Plaster repair – Part 1

One of the big remaining jobs we have left to tackle before moving into our rehab house is repairing the plaster.

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Technically, I guess we could do his after we move in, but it’s a messy job and not something we really want to be doing with furniture in the house.  Plus, those silly people at the bank would probably deem the house uninhabitable at the very sight of exposed lath.  Plaster repair was one of the jobs that we didn’t know much about in the beginning and it seemed as if we might just hire someone to do it, but the more I researched the more I believed in our ability to do this. [Edit from Amy: Big surprise there]  Like most aspects of home rehab, it’s not horribly difficult.  It just requires time and practice.

The plaster issues include cracks (lots of them!), missing plaster, crumbling plaster, small holes from insulation being blown into the exterior walls, and big holes from who knows what.  One of the things that makes plaster repair challenging for a novice is that each situation requires a different strategy.  It was only after researching every possible scenario I would encounter did I then feel like I could proceed. [Edit from Amy: Yep, that’s the man I married.]

You might wonder why we even kept the plaster.  Don’t most people just gut an old house and start over?  Yes, some people do, but ripping out the plaster is a big mistake (in my opinion).  Sure, removing the plaster and starting over might make things easier for a rehab job, but you lose such an important part of the house.  Plaster has many positive attributes.  It is more fire resistant, it is a much better sound buffer than drywall, plaster is much stronger and more durable, and plaster walls just have a certain warmth and charm that you aren’t going to get from drywall.  In addition, it just feels sturdy and solid…   more substantial.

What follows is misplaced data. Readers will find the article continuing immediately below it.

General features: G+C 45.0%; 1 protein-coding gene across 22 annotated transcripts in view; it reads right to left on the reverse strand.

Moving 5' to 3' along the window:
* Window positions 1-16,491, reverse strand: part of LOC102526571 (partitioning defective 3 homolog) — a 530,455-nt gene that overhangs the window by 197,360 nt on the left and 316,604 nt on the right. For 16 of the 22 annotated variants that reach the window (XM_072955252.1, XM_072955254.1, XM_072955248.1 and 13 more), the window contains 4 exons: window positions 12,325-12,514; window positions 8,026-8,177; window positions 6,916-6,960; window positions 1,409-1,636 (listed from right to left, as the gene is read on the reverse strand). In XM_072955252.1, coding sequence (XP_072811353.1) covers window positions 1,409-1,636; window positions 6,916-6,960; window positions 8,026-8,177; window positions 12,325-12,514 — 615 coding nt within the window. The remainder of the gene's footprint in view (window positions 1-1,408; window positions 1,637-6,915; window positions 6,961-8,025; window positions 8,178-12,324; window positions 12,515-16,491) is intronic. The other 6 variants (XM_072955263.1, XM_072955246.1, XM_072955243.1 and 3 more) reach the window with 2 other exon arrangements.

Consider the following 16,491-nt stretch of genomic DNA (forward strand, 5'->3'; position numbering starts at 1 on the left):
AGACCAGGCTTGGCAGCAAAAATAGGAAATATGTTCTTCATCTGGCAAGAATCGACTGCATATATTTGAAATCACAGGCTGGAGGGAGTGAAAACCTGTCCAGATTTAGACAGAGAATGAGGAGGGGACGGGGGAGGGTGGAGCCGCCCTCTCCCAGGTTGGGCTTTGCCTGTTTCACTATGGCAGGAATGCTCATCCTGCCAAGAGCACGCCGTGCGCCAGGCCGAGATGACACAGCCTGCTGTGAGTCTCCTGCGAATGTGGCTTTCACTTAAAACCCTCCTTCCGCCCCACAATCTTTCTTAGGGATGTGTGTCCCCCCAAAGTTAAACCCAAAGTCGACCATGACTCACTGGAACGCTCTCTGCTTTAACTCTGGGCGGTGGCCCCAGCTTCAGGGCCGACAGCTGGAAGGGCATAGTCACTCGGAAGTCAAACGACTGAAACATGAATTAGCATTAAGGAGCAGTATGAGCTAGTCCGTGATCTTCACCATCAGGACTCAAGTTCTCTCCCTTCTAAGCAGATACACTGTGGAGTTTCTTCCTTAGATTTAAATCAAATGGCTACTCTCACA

In my research of plaster repair I discovered a relatively new product that seemed easy to use and effective, even though the name of the brand does not instill much confidence – “Big Wally’s Plaster Magic.”  Definitely sounds like something that would be advertised on late night TV for $19.99.  Right?  BUT, this stuff has been featured on This Old House at least twice and seems to be ligit. Bob Villa wouldn’t lead me astray, would he?  This product isn’t going to take care of all our plaster needs, but it will hopefully help make sure that all of our repairs will last.

We already experienced the joy of wallpaper removal, so now every crack is clearly visible.  It is obvious that cracks in the plaster have not recently (probably NEVER) been addressed in this house.  The first thing we did was to carefully inspect every inch of the wall and fill every tiny hole, scrape, gouge, or dent.  This was easy.  Just a couple quick swipes of joint compound with the putty knife.  [Edit from Amy: Hundreds and hundreds of these.]

filling nicks and small holes

filling nicks and small holes

Now it was time to get serious and address the cracks.  The cracks in the plaster are a result of the plaster pulling away from the lath. [Edit from Amy: The horizontal wooden pieces are the lath.] When plaster is first applied it oozes in between the gaps of the lath and become anchors for the plaster. [Edit from Amy: The parts that ooze into the other side are called Keys. They hold the plaster tight to the wall.]

250px-Lath

What lath looks like inside the wall. See the “keys”?